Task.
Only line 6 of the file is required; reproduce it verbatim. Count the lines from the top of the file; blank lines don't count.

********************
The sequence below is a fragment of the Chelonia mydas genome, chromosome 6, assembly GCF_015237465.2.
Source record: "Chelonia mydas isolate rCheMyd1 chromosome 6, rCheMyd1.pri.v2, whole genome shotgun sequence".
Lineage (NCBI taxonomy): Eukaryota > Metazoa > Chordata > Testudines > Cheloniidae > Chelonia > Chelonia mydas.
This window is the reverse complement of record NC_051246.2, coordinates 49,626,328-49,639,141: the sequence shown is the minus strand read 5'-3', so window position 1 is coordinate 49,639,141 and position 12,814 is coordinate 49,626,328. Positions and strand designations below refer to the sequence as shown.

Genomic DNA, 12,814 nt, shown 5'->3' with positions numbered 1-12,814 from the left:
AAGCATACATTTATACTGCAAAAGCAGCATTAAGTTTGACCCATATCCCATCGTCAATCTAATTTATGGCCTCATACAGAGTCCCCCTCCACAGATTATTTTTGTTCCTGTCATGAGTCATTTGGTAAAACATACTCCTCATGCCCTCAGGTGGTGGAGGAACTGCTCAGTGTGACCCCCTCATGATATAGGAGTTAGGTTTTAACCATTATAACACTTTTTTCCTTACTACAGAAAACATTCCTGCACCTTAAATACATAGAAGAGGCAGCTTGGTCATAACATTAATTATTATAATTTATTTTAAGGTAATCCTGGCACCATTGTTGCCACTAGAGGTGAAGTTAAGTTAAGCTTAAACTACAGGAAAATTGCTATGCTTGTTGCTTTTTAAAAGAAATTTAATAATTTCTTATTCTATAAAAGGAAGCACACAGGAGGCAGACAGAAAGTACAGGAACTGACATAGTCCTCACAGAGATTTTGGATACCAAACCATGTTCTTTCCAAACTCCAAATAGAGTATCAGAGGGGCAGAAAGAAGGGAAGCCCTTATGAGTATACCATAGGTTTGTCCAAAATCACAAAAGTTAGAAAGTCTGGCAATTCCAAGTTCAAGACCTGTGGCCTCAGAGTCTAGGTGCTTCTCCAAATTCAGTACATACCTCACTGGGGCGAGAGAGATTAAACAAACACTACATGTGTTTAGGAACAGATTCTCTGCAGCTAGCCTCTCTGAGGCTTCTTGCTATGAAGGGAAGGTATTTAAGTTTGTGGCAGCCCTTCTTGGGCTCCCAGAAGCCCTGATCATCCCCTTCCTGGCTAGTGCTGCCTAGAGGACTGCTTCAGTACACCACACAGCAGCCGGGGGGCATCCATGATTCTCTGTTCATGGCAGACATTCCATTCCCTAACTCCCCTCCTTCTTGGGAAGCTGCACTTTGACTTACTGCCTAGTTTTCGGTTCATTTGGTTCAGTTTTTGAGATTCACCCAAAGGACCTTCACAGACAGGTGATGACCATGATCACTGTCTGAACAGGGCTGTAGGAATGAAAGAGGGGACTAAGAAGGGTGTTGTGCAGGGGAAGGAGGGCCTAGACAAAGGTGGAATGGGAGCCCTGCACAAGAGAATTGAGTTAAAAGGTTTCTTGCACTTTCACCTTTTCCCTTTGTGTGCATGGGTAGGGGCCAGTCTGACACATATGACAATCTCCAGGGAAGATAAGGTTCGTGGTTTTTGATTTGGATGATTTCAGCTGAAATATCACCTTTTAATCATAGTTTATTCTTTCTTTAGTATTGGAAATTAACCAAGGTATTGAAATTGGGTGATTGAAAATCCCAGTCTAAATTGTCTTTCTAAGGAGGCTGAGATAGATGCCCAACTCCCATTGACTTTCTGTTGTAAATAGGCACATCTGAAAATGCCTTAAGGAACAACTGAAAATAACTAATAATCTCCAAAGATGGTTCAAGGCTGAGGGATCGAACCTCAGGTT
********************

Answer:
AAGCATACATTTATACTGCAAAAGCAGCATTAAGTTTGACCCATATCCCATCGTCAATCTAATTTATGGCCTCATACAGAGTCCCCCTCCACAGATTATTTTTGTTCCTGTCATGAGTCATTTGGTAAAACATACTCCTCATGCCCTCAGGTGGTGGAGGAACTGCTCAGTGTGACCCCCTCATGATATAGGAGTTAGGTTTTAACCATTATAACACTTTTTTCCTTACTACAGAAAACATTCCTGCACCTTAAATACATAGAAGAGGCAGCTTGGTCATAACATTAATTATTATAATTTATTTTAAGGTAATCCTGGCACCATTGTTGCCACTAGAGGTGAAGTTAAGTTAAGCTTAAACTACAGGAAAATTGCTATGCTTGTTGCTTTTTAAAAGAAATTTAATAATTTCTTATTCTATAAAAGGAAGCACACAGGAGGCAGACAGAAAGTACAGGAACTGACATAGTCCTCACAGAGATTTTGGATACCAAACCATGTTCTTTCCAAACTCCAAATAGAGTATCAGAGGGGCAGAAAGAAGGGAAGCCCTTATGAGTATACCATAGGTTTGTCCAAAATCACAAAAGTTAGAAAGTCTGGCAATTCCAAGTTCAAGACCTGTGGCCTCAGAGTCTAGGTGCTTCTCCAAATTCAGTACATACCTCACTGGGGCGAGAGAGATTAAACAAACACTACATGTGTTTAGGAACAGATTCTCTGCAGCTAGCCTCTCTGAGGCTTCTTGCTATGAAGGGAAGGTATTTAAGTTTGTGGCAGCCCTTCTTGGGCTCCCAGAAGCCCTGATCATCCCCTTCCTGGCTAGTGCTGCCTAGAGGACTGCTTCAGTACACCACACAGCAGCCGGGGGGCATCCATGATTCTCTGTTCATGGCAGACATTCCATTCCCTAACTCCCCTCCTTCTTGGGAAGCTGCACTTTGACTTACTGCCTAGTTTTCGGTTCATTTGGTTCAGTTTTTGAGATTCACCCAAAGGACCTTCACAGACAGGTGATGACCATGATCACTGTCTGAACAGGGCTGTAGGAATGAAAGAGGGGACTAAGAAGGGTGTTGTGCAGGGGAAGGAGGGCCTAGACAAAGGTGGAATGGGAGCCCTGCACAAGAGAATTGAGTTAAAAGGTTTCTTGCACTTTCACCTTTTCCCTTTGTGTGCATGGGTAGGGGCCAGTCTGACACATATGACAATCTCCAGGGAAGATAAGGTTCGTGGTTTTTGATTTGGATGATTTCAGCTGAAATATCACCTTTTAATCATAGTTTATTCTTTCTTTAGTATTGGAAATTAACCAAGGTATTGAAATTGGGTGATTGAAAATCCCAGTCTAAATTGTCTTTCTAAGGAGGCTGAGATAGATGCCCAACTCCCATTGACTTTCTGTTGTAAATAGGCACATCTGAAAATGCCTTAAGGAACAACTGAAAATAACTAATAATCTCCAAAGATGGTTCAAGGCTGAGGGATCGAACCTCAGGTT